In the battle for Brunei’s best curry puff, Old Klang Road – now known as the Currypuff Factory – is a strong contender.
At 70 grammes a piece, it is considerably larger than its opponents plated on the shelves of bakeries and cafes. Within its crusted puff lie moist chunks of chicken, tender potatoes and sliced eggs, mixed together in a sweetly curried gravy.
The packaging, for orders of 10 puffs, comes in a yellow box, with a distinctly cursive serif font in brown.
Although it comes as a bane to its founder Hj Abdul Khalid Hj Mohaimin it is perhaps the ultimate compliment that of the 4,000 Old Klang puffs picked up from Kedai Kopi in Gadong everday, many are mistaken as part of a foreign brand imported into the Sultanate.
“We are in the process of rebranding as the Currypuff Factory,” says Hj Abd Khalid’s 28-year-old daughter Nabeelah, who leads operations. “And we plan to do it by launching our new branch in Kiulap in the next two weeks.”
The Old Klang curry puff – the name which Hj Abd Khalid appropriated off a street in Malaysia while on holiday several years ago – is ironically, not very old, although it does come at the tail end of numerous small retail businesses the 55-year-old has run.
“We (my family) developed the recipe in 2014 at the time we opened Kedai Kopi,” said Nabeelah. “We took tips from our grandmother, who had been selling cucur pisang (fried banana fritters) at the Gadong night market for many years. We researched online for recipes. Then we experimented, refined and developed the puff into what it is today.”
Kedai Kopi, an establishment steeped in tradition of the kopitiam, serves up the staples of nasi lemak, nasi katok, nasi penyet and tumpi. It is however, simply not large enough for a puff making enterprise, that has slowly but surely increased its ouput levels to that of a dedicated bakery.
A makeshift mini factory at Hj Abd Khalid’s home in Kg Burung Pingai has developed over the years to meet the growing demand, and the family are searching for a more industrial location to further hike production.
It would however be misleading to paint the Old Klang journey as an entirely rosy one. Not long after opening Kedai Kopi, Hj Abd Khalid made a bold move to open a branch in Kuala Lumpur. It didn’t pan out – labour and management became an issue. Within a few months, he made a decision to close.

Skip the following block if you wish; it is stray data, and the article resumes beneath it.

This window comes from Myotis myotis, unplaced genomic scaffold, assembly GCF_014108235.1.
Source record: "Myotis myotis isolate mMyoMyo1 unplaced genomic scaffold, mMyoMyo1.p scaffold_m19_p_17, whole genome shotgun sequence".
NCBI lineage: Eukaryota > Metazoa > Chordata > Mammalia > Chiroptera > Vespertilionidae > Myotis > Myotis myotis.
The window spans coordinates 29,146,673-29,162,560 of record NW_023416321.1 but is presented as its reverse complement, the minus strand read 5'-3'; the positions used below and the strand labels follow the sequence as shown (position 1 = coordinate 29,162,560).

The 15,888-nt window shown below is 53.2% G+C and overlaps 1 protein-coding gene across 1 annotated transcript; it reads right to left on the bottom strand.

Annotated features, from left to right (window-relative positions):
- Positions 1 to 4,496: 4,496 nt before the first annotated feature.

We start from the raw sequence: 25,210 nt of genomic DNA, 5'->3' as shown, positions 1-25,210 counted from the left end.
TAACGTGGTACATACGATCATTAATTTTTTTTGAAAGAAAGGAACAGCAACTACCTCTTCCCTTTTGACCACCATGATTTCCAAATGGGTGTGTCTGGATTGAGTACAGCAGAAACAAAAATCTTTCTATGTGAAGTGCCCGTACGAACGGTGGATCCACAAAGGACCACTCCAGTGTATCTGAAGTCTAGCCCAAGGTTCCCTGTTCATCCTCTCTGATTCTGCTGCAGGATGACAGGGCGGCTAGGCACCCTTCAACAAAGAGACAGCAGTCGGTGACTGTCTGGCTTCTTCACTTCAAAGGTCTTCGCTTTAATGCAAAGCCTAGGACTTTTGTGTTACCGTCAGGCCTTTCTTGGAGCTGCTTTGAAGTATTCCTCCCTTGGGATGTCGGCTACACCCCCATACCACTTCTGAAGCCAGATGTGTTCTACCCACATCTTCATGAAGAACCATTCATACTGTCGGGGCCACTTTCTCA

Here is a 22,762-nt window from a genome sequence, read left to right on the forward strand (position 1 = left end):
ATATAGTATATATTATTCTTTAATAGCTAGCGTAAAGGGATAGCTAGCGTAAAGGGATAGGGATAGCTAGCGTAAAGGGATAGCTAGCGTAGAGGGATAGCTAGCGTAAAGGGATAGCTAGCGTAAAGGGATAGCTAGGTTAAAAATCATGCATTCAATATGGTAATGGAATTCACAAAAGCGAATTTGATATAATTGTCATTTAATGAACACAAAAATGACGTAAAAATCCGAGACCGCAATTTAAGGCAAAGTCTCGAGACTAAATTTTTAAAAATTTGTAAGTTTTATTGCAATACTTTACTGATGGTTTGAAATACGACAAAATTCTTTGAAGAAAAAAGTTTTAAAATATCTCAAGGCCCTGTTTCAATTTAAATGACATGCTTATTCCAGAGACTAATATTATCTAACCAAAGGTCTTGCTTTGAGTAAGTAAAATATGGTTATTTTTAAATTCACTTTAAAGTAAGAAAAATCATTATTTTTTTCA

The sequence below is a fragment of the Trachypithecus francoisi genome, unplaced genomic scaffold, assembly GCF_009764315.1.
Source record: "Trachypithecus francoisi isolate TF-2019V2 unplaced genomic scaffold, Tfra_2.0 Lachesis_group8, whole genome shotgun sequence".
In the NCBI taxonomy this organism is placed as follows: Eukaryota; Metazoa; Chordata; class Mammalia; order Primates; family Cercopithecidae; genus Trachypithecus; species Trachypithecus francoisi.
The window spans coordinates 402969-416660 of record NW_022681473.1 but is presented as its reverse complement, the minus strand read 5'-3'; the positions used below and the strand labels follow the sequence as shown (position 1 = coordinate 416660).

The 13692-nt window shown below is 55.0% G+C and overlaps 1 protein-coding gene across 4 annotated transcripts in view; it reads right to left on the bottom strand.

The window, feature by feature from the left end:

Down but not out, Hj Abd Khalid and his family refocused their efforts back in Brunei. Nabeelah, whose qualifications lie in Sociology and Anthropology, put her Masters on hold to go full-time into the business.
Today, in the atrium of Suria Sabah Shopping Mall in Kota Kinabalu, Sabah, Old Klang is holding their own against more established competition at Sabah’s International Food & Beverage Fair.
Day two of three is almost complete, and Old Klang have sold 5,000 curry puffs at RM2 each from their small booth, received interest from KK cafes to supply and encouragement from the local populace and commercial property owners to open a branch in Sabah.
“We’ve been overwhelmed by the response,” says Nabeelah of their first international expo. “We had initially brought just 1,500 pieces (for the three day event) just to test the response of the Sabah crowd. We sold all that in the first day, so we had to ask our staff to drive down (from Brunei) with another 3,500 plus pieces – which we’ve almost sold out as well.”
Kedai Kopi is located at Unit 109, Bangunan Kumbang Pasang (Gadong Properties) and will soon open at No. 12 and No. 13 of Bangunan Habza located within Simpang 150 in Kiulap. To learn more and stay updated, follow @kedaikopibn on Instagram, or contact +6738686466